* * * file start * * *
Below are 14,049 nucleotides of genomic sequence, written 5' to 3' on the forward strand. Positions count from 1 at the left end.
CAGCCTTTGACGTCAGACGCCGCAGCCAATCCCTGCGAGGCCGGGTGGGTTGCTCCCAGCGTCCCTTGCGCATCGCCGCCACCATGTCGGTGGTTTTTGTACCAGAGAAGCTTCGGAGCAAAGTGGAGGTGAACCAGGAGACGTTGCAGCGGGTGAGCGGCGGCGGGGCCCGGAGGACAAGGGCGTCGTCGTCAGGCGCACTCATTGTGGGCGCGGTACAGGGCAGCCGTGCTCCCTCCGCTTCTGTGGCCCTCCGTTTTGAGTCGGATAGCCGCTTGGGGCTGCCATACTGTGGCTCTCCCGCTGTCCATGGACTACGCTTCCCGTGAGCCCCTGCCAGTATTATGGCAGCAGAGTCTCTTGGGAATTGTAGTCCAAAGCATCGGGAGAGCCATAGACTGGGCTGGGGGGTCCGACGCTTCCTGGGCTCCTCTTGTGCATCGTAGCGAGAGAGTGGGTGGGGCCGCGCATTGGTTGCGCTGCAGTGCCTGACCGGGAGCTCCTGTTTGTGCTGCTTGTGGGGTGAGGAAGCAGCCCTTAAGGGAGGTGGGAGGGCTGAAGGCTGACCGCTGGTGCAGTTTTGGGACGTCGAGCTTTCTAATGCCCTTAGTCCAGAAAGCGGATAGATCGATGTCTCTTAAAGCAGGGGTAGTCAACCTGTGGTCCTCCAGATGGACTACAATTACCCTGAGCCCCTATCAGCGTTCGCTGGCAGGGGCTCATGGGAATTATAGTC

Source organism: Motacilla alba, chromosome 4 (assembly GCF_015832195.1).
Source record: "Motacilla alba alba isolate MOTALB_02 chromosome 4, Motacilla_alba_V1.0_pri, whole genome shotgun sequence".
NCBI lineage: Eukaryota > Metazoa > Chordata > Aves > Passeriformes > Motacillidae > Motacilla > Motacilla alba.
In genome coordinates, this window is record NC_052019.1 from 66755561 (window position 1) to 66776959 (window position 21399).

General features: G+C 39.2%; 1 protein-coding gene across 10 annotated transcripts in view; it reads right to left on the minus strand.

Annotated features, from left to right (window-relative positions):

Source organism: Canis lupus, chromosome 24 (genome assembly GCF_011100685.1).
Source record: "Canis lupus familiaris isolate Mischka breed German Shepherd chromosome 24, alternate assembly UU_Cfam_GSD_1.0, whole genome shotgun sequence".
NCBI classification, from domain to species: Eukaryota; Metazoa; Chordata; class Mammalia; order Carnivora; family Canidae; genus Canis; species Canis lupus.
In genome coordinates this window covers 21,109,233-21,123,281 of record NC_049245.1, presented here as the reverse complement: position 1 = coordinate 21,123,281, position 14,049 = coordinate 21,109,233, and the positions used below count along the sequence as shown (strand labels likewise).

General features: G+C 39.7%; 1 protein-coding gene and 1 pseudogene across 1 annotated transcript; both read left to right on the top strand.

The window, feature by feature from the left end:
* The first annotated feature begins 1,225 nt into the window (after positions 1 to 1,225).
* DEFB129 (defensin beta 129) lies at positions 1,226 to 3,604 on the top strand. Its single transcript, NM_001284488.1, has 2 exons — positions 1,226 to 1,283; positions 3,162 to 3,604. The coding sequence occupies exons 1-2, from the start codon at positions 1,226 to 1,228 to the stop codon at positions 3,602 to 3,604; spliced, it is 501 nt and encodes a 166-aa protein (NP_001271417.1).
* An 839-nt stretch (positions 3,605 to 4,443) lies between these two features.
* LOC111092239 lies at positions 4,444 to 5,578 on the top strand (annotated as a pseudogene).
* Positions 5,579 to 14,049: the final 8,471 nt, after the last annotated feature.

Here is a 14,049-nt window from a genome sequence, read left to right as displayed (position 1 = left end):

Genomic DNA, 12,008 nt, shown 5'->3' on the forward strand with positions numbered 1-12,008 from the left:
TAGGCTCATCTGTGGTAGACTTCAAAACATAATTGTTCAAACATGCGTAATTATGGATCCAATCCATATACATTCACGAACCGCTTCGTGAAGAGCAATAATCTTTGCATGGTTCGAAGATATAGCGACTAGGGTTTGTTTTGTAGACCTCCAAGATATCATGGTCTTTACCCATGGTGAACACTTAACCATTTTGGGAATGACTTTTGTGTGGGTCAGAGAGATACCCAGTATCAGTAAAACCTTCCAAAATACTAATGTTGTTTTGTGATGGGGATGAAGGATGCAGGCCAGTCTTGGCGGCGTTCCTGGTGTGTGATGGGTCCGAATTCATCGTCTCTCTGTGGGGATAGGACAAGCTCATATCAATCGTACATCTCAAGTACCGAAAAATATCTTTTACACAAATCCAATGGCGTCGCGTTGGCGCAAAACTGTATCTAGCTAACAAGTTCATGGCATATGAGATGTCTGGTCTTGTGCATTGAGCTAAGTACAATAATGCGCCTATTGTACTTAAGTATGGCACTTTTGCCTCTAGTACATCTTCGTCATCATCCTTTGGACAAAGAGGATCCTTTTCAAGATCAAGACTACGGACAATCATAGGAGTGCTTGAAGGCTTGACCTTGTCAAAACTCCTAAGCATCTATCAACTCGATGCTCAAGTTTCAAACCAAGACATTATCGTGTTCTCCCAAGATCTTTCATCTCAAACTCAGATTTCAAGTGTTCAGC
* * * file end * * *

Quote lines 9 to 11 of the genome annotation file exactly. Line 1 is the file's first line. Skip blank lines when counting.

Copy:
Source organism: Canis lupus, chromosome 24 (genome assembly GCF_011100685.1).
Source record: "Canis lupus familiaris isolate Mischka breed German Shepherd chromosome 24, alternate assembly UU_Cfam_GSD_1.0, whole genome shotgun sequence".
NCBI classification, from domain to species: Eukaryota; Metazoa; Chordata; class Mammalia; order Carnivora; family Canidae; genus Canis; species Canis lupus.